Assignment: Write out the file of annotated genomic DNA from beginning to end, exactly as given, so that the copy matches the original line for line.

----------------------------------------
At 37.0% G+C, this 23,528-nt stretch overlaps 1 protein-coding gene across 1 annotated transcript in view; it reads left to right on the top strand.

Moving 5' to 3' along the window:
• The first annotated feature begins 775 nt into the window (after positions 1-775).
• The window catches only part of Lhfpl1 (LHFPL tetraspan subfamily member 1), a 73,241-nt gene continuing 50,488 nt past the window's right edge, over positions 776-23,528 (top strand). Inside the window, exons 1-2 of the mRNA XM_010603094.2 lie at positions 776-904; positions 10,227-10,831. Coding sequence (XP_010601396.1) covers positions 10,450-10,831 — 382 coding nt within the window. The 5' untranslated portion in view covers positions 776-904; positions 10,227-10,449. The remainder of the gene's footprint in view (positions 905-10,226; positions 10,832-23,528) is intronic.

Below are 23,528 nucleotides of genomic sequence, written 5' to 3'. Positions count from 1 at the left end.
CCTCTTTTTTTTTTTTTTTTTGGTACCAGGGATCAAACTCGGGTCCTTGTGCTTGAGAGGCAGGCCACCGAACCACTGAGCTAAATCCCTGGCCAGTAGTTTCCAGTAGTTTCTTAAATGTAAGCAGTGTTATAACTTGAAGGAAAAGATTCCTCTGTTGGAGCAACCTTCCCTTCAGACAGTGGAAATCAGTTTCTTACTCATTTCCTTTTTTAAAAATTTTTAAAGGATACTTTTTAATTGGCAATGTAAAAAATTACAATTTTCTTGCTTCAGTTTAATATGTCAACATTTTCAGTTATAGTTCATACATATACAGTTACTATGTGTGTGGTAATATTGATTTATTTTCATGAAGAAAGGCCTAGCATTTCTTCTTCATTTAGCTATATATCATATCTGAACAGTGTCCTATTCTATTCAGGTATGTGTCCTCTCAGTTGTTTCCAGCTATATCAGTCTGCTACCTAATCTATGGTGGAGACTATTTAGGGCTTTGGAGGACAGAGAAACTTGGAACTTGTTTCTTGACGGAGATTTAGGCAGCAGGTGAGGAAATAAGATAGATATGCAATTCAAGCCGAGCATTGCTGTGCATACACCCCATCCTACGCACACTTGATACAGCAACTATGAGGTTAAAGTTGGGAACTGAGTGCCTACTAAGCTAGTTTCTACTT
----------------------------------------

At 37.0% G+C, this 23,528-nt stretch overlaps 1 protein-coding gene across 1 annotated transcript in view; it reads left to right on the top strand.

Moving 5' to 3' along the window:
• The first annotated feature begins 775 nt into the window (after positions 1-775).
• The window catches only part of Lhfpl1 (LHFPL tetraspan subfamily member 1), a 73,241-nt gene continuing 50,488 nt past the window's right edge, over positions 776-23,528 (top strand). Inside the window, exons 1-2 of the mRNA XM_010603094.2 lie at positions 776-904; positions 10,227-10,831. Coding sequence (XP_010601396.1) covers positions 10,450-10,831 — 382 coding nt within the window. The 5' untranslated portion in view covers positions 776-904; positions 10,227-10,449. The remainder of the gene's footprint in view (positions 905-10,226; positions 10,832-23,528) is intronic.

Below are 23,528 nucleotides of genomic sequence, written 5' to 3'. Positions count from 1 at the left end.
CCTCTTTTTTTTTTTTTTTTTGGTACCAGGGATCAAACTCGGGTCCTTGTGCTTGAGAGGCAGGCCACCGAACCACTGAGCTAAATCCCTGGCCAGTAGTTTCCAGTAGTTTCTTAAATGTAAGCAGTGTTATAACTTGAAGGAAAAGATTCCTCTGTTGGAGCAACCTTCCCTTCAGACAGTGGAAATCAGTTTCTTACTCATTTCCTTTTTTAAAAATTTTTAAAGGATACTTTTTAATTGGCAATGTAAAAAATTACAATTTTCTTGCTTCAGTTTAATATGTCAACATTTTCAGTTATAGTTCATACATATACAGTTACTATGTGTGTGGTAATATTGATTTATTTTCATGAAGAAAGGCCTAGCATTTCTTCTTCATTTAGCTATATATCATATCTGAACAGTGTCCTATTCTATTCAGGTATGTGTCCTCTCAGTTGTTTCCAGCTATATCAGTCTGCTACCTAATCTATGGTGGAGACTATTTAGGGCTTTGGAGGACAGAGAAACTTGGAACTTGTTTCTTGACGGAGATTTAGGCAGCAGGTGAGGAAATAAGATAGATATGCAATTCAAGCCGAGCATTGCTGTGCATACACCCCATCCTACGCACACTTGATACAGCAACTATGAGGTTAAAGTTGGGAACTGAGTGCCTACTAAGCTAGTTTCTACTT